Hydrologic Instrumentation Facility Hydraulics Laboratory

Agency/Department

FLC Region

Security Lab

No

Address

Building 2204
Stennis Space Center, MS 39529
United States

Description

Description of Capability:
The Hydraulic Laboratory is a one-of-a-kind facility within the United States. Meters, flumes, and other flow-measuring devices are evaluated and calibrated at the laboratory before being used by USGS offices and other Federal and State Agencies. Standards are also developed that affect USGS operations nationwide. It also used in water-resources investigations and to obtain experimental data used in research studies on the mechanics of flow and the transport and dispersion of heat, solutes, and solids in rivers and estuaries.

Specifications/Capabilities:
TOWING TANK
Sized at 12 x 12 x 450 ft, it is used to test and calibrate instruments that measure water velocity by the principle of cup rotation, drag, Doppler effect, acoustic signal, electromagnetic field, deflection, or other means. The tow vehicle is capable of speeds from 0 to 18 feet per second (ft/s) and has a platform size of 12 x 14 ft. The carriage is equipped with a data acquisition system designed to accept distance traveled, elapsed time, and meter pulse count information.

SUBMERGED JET TANK
Built as a 12 x 12 ft cross section and is 120 ft long. The tank provides a low turbulence, live-velocity source; that is, the water moves past the stationary meter. The discharge into the tank flows from the constant head tank to the head box of the jet, through the jet, over a weir, and back to the sump from which pumps convey the water back to the constant head tank. The system allows for a discharge stable to less than 0.5 percent. Discharge measurements are made using calibrated volumetric tanks. Velocities of the 2-ft diameter jet have a stable range of 0.25 to 8 ft/s.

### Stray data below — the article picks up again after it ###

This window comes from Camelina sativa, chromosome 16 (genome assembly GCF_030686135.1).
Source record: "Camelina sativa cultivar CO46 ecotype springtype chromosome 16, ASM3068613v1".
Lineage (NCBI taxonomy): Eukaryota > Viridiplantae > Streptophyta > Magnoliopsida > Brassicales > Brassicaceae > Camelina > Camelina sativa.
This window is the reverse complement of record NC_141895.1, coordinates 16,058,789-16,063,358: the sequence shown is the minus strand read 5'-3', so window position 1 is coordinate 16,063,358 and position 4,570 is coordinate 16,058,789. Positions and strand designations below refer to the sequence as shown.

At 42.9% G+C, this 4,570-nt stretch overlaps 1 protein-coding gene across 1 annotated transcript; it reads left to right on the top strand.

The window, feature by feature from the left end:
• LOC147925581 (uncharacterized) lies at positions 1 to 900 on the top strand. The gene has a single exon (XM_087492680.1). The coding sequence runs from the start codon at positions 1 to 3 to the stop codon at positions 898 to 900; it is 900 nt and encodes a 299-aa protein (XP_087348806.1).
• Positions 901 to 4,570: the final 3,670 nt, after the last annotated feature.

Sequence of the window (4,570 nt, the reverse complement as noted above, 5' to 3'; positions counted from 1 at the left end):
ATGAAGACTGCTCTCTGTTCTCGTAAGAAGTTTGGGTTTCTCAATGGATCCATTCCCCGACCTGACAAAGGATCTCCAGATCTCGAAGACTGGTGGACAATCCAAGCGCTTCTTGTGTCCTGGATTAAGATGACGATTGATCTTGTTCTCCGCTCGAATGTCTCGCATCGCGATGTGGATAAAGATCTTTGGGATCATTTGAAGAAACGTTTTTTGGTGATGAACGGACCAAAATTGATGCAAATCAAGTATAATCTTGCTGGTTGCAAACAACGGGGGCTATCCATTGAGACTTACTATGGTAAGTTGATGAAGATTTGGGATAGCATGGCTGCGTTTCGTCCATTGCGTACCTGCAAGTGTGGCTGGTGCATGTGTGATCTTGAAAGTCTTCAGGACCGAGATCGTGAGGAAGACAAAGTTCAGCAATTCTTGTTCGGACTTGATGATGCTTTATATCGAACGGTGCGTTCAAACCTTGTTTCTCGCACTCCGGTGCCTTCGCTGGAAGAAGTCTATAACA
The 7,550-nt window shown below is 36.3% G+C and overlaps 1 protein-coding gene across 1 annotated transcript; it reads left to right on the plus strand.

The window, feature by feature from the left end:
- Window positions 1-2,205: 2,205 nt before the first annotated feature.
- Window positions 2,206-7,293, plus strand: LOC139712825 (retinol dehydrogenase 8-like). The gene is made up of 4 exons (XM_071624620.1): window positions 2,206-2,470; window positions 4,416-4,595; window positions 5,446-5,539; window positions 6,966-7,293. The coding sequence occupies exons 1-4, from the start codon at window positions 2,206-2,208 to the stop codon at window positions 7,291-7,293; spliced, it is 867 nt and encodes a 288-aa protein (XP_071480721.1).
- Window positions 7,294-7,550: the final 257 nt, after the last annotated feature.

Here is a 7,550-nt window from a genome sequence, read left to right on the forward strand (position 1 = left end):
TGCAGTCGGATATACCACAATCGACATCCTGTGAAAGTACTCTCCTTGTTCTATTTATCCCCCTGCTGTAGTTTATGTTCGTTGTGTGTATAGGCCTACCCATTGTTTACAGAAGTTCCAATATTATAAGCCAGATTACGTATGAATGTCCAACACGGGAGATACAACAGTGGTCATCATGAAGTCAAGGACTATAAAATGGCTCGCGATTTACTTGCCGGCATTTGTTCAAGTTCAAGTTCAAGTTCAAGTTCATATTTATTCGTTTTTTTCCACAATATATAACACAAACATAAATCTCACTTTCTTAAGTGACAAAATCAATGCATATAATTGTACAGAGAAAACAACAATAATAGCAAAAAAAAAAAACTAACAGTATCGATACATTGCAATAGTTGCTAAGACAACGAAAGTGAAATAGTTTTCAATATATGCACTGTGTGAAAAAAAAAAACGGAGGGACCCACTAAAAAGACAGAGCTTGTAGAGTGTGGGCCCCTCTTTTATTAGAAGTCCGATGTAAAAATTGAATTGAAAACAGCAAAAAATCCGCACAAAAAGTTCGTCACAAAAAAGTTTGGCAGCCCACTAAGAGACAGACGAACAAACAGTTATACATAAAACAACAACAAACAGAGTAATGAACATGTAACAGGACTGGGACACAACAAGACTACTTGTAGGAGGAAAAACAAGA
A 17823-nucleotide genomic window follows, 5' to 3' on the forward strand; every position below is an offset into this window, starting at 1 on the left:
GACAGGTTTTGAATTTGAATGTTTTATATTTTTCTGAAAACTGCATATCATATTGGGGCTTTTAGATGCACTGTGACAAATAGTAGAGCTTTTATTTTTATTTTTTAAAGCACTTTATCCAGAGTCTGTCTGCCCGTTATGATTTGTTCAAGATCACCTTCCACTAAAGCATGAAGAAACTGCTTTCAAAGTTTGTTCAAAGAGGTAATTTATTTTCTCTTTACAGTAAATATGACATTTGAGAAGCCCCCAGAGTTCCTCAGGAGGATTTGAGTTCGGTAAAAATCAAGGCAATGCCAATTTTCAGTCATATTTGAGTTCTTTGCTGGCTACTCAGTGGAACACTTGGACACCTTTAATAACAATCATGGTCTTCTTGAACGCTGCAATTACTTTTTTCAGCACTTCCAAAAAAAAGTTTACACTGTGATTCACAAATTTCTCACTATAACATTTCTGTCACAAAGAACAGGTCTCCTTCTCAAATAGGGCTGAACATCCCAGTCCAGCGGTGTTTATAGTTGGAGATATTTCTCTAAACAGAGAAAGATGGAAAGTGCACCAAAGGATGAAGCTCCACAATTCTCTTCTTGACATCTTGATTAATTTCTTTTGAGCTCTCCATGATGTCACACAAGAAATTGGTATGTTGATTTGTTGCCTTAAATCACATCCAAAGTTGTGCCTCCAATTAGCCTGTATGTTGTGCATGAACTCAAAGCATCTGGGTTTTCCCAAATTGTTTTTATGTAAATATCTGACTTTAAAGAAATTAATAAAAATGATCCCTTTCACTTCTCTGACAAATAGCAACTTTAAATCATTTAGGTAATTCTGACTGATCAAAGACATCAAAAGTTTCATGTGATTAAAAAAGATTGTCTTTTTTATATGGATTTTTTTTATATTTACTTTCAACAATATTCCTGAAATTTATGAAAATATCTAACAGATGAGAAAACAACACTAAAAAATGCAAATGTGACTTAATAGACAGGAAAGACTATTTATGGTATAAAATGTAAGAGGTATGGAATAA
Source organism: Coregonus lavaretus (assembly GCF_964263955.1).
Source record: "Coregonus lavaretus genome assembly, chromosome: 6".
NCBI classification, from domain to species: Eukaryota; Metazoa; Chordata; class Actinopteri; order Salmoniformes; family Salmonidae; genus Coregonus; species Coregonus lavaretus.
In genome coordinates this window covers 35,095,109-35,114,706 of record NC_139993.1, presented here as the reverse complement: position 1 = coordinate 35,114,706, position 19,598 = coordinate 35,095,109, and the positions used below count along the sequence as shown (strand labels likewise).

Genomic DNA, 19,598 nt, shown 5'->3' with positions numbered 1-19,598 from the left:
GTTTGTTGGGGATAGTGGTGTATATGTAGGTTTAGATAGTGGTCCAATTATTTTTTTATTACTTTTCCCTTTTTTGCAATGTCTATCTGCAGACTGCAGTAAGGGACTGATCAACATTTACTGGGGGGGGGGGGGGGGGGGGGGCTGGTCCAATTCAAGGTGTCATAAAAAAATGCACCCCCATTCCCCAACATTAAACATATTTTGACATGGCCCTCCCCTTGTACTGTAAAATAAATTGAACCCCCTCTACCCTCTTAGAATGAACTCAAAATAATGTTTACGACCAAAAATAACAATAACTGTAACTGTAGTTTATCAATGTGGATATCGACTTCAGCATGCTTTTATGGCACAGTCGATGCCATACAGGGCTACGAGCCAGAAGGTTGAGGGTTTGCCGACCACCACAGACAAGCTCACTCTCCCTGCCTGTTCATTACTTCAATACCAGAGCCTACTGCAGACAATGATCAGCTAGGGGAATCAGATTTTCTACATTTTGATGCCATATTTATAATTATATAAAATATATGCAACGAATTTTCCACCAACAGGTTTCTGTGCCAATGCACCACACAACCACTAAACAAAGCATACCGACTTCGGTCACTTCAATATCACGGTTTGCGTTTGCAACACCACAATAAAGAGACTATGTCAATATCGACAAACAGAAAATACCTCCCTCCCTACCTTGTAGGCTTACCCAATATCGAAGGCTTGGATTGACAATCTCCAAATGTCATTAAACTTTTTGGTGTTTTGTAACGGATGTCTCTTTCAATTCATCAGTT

LARGE ACOUSTIC TANK
The large acoustic meter tow tank is a 4 ft wide, 4 ft deep, 80 ft long tank with a carriage that travels on rails mounted above the tank's side wall. The carriage can travel at velocities ranging from 0.1 to 3 ft/s (0.03 to 0.91 m/s). Constant water velocity is simulated by suspending the meter from the tow carriage into the still water of the tank and moving the carriage at a constant velocity.

SMALL ACOUSTIC TANK
The small acoustic meter tow tank is a 3 ft wide, 3 ft deep, 9 ft long tank with a carriage that travels on rails mounted above the tank's side wall. The carriage can travel at velocities ranging from 0.59 to 1.5 ft/s (0.18 to 0.46 m/s). Constant water velocity is simulated by suspending the meter from the tow carriage into the still water of the tank and moving the carriage at a constant velocity. The accuracy limit for any run velocity as computed from the time measured by the tank’s data acquisition system to traverse the reference distance is: VLimit = VMeasured * 0.001 VMeasured.

CONSTANT HEAD TANK
All flowing water within the Laboratory are supplied by a constant-head tank. This 62,000 gallon tank measures 24 feet high, 21 ft 6in in diameter, and has 216 linear feet of weir surface.

TILTING FLUME
The tilting flume is 6 ft wide, 3 ft deep and 250 ft long and can be tilted to a slope of 1 percent. The discharge capacity is a maximum of 50 cubic feet per second (cfs), partially or wholly supplied by the laboratory's constant head tank. The whole discharge can be recirculated, hence it is adequate for sediment work.

Scientific Opportunities/Applications: 

  • Calibration of velocity and discharge instruments
  • Quality assurance testing of mechanical and acoustic meters
  • Evaluation of instrumentation
  • Research and development of instrumentation
  • Custom testing facility fabrication

Examples of Past Work with Partners:
Hydraulic and flow dynamic studies of a mountain stream and a Florida Everglades model with sawgrass (from the Everglades Restoration Project) have been performed in the tilting flume. A series of Bridge Abutment Erosion studies have been performed in the tilting flume. The tow tank facility has been used in hull design testing for an Americas cup sailboat. Studies have been performed for the Bureau of Marine Resources on Turtle Excluder Devices. Private companies have rented the facilities to test oceanographic equipment. The NAVY has rented the facilities to perform flow dynamic studies around an underwater mine.

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